Last edited: January 01, 2005

Idaho Gays Welcome High Court Ruling in Texas Case

Associated Press, June 26, 2003

By Dan Gallagher, Associated Press Writer

BOISE, Idaho (AP)—Idaho gays and their supporters celebrated the U.S. Supreme Court’s decision Thursday to strike down a Texas anti-sodomy law.

The ruling goes a long way to doing away with discrimination that has plagued them in this state for years, many said.

But opponents said it could invite laws allowing same-sex marriages.

With its 6-3 decision, the high court overturned the Texas statute, and appeared to sweep away laws in a dozen other states that ban oral and anal sex for homosexuals or homosexuals and heterosexuals.

Idaho, whose anti-sodomy law applies to everyone, is among 13 states where the ruling will have the most impact.

Javier Smith, co-chair with Your Family, Friends & Neighbors, an Idaho group backing gay rights, said the state’s sodomy law has been used to wage war on homosexuals on several fronts in recent years.

“The Legislature has been hiding behind this law,” he said. “This takes away that weapon. There’s no longer gay-bashing with this law.”

The decision came in a case brought by two Texas men arrested in 1998. They were jailed overnight and ordered to pay $200 fines after police, responding to a false complaint of an armed intruder, discovered them having sex in their bedroom.

Deputy Attorney General Michael Henderson said he is not aware of any Idaho cases where the state’s sodomy law has been applied to any consensual acts between adults in private. He added there have been prosecutions involving acts in public and forceable sex.

The law could still apply in those cases, he said.

In addition to Idaho and Texas, the ruling will likely affect Kansas, Oklahoma, Missouri, Alabama, Florida, Louisiana, Mississippi, North Carolina, South Carolina, Utah and Virginia.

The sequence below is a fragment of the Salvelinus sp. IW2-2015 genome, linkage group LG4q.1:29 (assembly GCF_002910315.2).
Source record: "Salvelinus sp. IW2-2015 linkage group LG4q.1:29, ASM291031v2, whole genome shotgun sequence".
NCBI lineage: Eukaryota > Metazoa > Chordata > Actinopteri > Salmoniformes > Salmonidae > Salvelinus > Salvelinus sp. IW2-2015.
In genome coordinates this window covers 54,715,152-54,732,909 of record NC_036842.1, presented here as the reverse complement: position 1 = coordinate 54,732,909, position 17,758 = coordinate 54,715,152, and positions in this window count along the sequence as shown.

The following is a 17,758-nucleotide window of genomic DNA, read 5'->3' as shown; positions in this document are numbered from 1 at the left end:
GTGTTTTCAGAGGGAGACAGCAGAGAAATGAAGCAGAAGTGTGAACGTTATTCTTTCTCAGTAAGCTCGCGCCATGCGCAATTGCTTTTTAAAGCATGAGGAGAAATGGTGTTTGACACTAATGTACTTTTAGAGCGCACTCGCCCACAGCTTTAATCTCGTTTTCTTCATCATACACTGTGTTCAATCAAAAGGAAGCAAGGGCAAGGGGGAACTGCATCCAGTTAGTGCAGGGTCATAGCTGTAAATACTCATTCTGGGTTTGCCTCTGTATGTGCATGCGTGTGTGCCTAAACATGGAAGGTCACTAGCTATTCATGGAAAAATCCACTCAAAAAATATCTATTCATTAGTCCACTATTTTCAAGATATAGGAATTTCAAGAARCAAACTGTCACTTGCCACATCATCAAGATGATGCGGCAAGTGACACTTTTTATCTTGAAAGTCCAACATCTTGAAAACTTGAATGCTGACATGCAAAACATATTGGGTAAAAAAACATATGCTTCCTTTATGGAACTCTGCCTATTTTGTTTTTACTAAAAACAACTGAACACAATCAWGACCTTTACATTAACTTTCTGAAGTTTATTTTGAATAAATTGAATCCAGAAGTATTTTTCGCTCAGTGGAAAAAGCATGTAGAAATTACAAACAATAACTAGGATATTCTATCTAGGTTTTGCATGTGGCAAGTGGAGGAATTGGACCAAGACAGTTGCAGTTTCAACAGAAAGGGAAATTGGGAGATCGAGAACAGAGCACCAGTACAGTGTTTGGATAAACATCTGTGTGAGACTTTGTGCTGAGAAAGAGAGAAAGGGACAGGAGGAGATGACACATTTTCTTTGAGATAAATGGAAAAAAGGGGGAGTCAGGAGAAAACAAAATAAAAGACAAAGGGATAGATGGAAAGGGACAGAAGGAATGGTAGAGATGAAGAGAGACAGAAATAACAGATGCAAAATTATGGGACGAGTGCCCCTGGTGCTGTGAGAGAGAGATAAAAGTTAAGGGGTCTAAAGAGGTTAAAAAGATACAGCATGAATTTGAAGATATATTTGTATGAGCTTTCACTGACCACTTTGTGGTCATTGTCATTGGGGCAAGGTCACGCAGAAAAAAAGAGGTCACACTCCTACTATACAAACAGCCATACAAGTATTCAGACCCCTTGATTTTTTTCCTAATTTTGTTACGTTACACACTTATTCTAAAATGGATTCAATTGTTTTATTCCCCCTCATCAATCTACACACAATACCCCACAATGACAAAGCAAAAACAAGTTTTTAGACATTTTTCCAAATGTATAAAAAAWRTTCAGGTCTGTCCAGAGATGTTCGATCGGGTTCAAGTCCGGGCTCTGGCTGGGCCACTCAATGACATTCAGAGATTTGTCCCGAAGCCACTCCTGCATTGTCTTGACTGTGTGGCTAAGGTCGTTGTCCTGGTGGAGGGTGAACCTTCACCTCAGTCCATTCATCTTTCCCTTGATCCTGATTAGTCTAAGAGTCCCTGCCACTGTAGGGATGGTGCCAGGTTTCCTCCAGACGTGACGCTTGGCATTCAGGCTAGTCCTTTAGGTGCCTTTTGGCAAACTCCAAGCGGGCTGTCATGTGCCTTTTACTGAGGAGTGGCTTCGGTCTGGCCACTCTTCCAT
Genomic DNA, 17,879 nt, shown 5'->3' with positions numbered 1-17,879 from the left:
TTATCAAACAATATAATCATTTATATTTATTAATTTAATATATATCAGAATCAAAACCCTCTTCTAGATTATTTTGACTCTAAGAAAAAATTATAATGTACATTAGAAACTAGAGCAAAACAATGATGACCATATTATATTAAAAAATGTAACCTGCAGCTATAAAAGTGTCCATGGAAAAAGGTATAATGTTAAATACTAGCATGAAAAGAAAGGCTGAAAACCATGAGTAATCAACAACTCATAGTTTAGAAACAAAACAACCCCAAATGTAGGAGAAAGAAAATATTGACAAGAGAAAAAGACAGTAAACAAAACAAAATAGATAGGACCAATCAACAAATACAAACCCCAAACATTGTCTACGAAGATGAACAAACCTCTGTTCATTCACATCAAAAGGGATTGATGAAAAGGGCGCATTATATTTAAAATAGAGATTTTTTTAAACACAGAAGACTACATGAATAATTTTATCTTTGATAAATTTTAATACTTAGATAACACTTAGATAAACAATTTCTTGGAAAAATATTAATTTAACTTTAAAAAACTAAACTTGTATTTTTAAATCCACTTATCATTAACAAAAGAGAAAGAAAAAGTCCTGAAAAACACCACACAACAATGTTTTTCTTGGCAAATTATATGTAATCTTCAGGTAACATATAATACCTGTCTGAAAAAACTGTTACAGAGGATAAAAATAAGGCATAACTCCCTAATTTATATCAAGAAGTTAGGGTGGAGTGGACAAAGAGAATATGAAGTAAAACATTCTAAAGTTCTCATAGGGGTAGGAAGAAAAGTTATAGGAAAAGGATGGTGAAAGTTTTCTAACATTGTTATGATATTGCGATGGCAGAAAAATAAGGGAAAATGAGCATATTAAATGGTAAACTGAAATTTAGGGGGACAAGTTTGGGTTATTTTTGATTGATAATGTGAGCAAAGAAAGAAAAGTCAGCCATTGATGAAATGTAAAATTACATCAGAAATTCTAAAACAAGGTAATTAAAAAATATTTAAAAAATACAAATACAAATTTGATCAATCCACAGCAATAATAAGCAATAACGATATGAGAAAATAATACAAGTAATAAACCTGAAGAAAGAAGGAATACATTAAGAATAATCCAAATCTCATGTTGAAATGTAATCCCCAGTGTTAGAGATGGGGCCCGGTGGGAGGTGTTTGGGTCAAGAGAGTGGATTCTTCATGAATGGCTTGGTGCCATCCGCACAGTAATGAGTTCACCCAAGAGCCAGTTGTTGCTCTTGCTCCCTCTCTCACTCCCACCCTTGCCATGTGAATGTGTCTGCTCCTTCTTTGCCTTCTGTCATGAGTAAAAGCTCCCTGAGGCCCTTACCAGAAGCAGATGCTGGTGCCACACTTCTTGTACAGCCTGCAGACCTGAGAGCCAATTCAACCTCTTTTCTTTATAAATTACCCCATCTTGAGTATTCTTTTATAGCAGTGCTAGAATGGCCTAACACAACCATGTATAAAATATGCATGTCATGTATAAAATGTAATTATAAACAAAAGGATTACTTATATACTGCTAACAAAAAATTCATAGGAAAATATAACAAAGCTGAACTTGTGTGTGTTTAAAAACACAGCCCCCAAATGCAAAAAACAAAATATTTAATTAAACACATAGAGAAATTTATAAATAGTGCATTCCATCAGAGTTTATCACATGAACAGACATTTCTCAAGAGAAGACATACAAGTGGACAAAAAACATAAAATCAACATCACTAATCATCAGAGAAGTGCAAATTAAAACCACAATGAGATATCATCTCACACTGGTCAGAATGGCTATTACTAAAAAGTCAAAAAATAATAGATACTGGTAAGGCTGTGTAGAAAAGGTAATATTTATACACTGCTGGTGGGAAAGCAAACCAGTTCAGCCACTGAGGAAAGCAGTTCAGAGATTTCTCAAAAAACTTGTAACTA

Idaho conservatives tried through Proposition One to ban state and local laws protecting homosexuals from discrimination in 1994. Voters rejected it by less than 1 percent, or 3,073 votes.

Kelly Walton, former head of the Idaho Citizens’ Alliance, which backed Proposition One, said he believes Americans will react angrily to the high court’s ruling.

“I really see a showdown where an amendment to the U.S. Constitution is brewing,” he said. “I see Congress and three-fourths of the states agreeing that marriage should be between one man and one woman, instead of any other arrangement.”

He put Idaho among the states backing the amendment. “I would be leading the charge,” he said. “The silver lining is perhaps middle America will wake up now. The margin has spoken.”

The state sodomy law has cast a pall on the lives of gays and lesbians, Smith said, being used as an excuse for employment discrimination and denying them parental rights.

“This lifts a lot of the fear for the gay community, for people who are open here. Instead of wasting money to fight this, we can start to build our community.”

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